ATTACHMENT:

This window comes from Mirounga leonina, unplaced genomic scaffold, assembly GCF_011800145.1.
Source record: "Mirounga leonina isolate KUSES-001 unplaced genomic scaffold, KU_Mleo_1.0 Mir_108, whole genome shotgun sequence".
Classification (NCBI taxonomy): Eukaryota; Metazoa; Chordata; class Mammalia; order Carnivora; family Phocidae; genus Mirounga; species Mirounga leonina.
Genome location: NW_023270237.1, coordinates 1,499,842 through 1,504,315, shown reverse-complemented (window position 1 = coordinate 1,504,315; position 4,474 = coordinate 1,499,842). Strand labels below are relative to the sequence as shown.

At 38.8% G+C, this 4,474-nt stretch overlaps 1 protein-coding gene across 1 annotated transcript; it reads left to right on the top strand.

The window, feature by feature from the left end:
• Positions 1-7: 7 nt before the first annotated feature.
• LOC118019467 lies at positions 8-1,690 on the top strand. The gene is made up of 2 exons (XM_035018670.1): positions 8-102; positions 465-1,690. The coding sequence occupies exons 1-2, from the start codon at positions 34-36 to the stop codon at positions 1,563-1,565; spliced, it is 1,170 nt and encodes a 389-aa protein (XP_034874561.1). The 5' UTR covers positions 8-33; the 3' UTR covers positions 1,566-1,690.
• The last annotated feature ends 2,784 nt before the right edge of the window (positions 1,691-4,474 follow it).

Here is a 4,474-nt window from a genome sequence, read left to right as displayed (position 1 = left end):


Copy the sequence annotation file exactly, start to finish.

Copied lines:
This window comes from Mirounga leonina, unplaced genomic scaffold, assembly GCF_011800145.1.
Source record: "Mirounga leonina isolate KUSES-001 unplaced genomic scaffold, KU_Mleo_1.0 Mir_108, whole genome shotgun sequence".
Classification (NCBI taxonomy): Eukaryota; Metazoa; Chordata; class Mammalia; order Carnivora; family Phocidae; genus Mirounga; species Mirounga leonina.
Genome location: NW_023270237.1, coordinates 1,499,842 through 1,504,315, shown reverse-complemented (window position 1 = coordinate 1,504,315; position 4,474 = coordinate 1,499,842). Strand labels below are relative to the sequence as shown.

At 38.8% G+C, this 4,474-nt stretch overlaps 1 protein-coding gene across 1 annotated transcript; it reads left to right on the top strand.

The window, feature by feature from the left end:
• Positions 1-7: 7 nt before the first annotated feature.
• LOC118019467 lies at positions 8-1,690 on the top strand. The gene is made up of 2 exons (XM_035018670.1): positions 8-102; positions 465-1,690. The coding sequence occupies exons 1-2, from the start codon at positions 34-36 to the stop codon at positions 1,563-1,565; spliced, it is 1,170 nt and encodes a 389-aa protein (XP_034874561.1). The 5' UTR covers positions 8-33; the 3' UTR covers positions 1,566-1,690.
• The last annotated feature ends 2,784 nt before the right edge of the window (positions 1,691-4,474 follow it).

Here is a 4,474-nt window from a genome sequence, read left to right as displayed (position 1 = left end):